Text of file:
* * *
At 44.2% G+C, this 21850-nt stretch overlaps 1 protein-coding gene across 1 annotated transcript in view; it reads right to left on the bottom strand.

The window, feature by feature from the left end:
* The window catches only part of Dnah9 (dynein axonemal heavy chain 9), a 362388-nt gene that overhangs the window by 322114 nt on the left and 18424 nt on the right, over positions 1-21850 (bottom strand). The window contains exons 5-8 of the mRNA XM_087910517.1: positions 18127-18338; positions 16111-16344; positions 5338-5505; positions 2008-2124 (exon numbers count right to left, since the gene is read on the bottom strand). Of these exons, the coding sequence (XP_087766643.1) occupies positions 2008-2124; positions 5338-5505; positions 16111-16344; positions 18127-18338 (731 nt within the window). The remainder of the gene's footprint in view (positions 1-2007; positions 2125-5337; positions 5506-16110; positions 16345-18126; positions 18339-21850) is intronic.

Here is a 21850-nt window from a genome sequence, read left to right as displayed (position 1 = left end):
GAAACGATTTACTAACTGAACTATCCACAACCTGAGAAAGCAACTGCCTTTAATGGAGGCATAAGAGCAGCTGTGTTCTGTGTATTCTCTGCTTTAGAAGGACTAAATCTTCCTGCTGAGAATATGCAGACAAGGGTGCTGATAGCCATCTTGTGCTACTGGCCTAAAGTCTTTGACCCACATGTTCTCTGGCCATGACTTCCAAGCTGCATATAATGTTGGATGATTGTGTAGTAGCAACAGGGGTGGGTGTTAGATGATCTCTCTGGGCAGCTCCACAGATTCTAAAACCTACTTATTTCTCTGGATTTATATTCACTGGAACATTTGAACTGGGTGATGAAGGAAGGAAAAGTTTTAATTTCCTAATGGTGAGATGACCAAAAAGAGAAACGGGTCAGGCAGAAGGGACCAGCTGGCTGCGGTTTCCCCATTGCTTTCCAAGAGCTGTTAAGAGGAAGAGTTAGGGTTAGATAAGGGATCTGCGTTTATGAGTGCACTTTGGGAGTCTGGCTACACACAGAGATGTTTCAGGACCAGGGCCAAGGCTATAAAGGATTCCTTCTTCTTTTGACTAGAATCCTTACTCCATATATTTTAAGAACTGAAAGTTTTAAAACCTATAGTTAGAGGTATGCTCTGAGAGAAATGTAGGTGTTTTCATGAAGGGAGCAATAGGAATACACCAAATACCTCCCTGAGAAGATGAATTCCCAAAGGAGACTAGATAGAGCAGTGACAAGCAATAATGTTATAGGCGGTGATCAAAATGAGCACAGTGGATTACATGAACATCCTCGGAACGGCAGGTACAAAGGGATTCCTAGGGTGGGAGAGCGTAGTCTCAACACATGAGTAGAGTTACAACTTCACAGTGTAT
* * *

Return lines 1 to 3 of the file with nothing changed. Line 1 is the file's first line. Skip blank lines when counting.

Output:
At 44.2% G+C, this 21850-nt stretch overlaps 1 protein-coding gene across 1 annotated transcript in view; it reads right to left on the bottom strand.

The window, feature by feature from the left end:
* The window catches only part of Dnah9 (dynein axonemal heavy chain 9), a 362388-nt gene that overhangs the window by 322114 nt on the left and 18424 nt on the right, over positions 1-21850 (bottom strand). The window contains exons 5-8 of the mRNA XM_087910517.1: positions 18127-18338; positions 16111-16344; positions 5338-5505; positions 2008-2124 (exon numbers count right to left, since the gene is read on the bottom strand). Of these exons, the coding sequence (XP_087766643.1) occupies positions 2008-2124; positions 5338-5505; positions 16111-16344; positions 18127-18338 (731 nt within the window). The remainder of the gene's footprint in view (positions 1-2007; positions 2125-5337; positions 5506-16110; positions 16345-18126; positions 18339-21850) is intronic.